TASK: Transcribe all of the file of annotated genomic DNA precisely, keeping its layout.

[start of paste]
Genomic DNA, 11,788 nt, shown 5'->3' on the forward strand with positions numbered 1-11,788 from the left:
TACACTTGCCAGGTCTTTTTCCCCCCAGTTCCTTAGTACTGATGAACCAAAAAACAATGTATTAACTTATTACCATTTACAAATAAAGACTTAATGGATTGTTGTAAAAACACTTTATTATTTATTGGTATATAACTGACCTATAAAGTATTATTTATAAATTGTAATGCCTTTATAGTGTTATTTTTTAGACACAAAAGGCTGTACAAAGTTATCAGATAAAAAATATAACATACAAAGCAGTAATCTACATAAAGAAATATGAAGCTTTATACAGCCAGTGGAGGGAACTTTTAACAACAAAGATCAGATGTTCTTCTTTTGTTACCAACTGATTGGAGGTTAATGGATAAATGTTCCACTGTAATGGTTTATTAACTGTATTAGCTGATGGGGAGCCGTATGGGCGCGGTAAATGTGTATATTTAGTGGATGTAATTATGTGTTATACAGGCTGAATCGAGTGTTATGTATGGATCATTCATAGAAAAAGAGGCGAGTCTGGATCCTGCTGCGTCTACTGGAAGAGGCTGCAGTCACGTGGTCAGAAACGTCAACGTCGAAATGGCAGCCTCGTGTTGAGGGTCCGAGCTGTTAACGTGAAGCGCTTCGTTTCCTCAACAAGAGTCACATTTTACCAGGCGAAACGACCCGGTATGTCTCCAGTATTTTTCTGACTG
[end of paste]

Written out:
Genomic DNA, 11,788 nt, shown 5'->3' on the forward strand with positions numbered 1-11,788 from the left:
TACACTTGCCAGGTCTTTTTCCCCCCAGTTCCTTAGTACTGATGAACCAAAAAACAATGTATTAACTTATTACCATTTACAAATAAAGACTTAATGGATTGTTGTAAAAACACTTTATTATTTATTGGTATATAACTGACCTATAAAGTATTATTTATAAATTGTAATGCCTTTATAGTGTTATTTTTTAGACACAAAAGGCTGTACAAAGTTATCAGATAAAAAATATAACATACAAAGCAGTAATCTACATAAAGAAATATGAAGCTTTATACAGCCAGTGGAGGGAACTTTTAACAACAAAGATCAGATGTTCTTCTTTTGTTACCAACTGATTGGAGGTTAATGGATAAATGTTCCACTGTAATGGTTTATTAACTGTATTAGCTGATGGGGAGCCGTATGGGCGCGGTAAATGTGTATATTTAGTGGATGTAATTATGTGTTATACAGGCTGAATCGAGTGTTATGTATGGATCATTCATAGAAAAAGAGGCGAGTCTGGATCCTGCTGCGTCTACTGGAAGAGGCTGCAGTCACGTGGTCAGAAACGTCAACGTCGAAATGGCAGCCTCGTGTTGAGGGTCCGAGCTGTTAACGTGAAGCGCTTCGTTTCCTCAACAAGAGTCACATTTTACCAGGCGAAACGACCCGGTATGTCTCCAGTATTTTTCTGACTG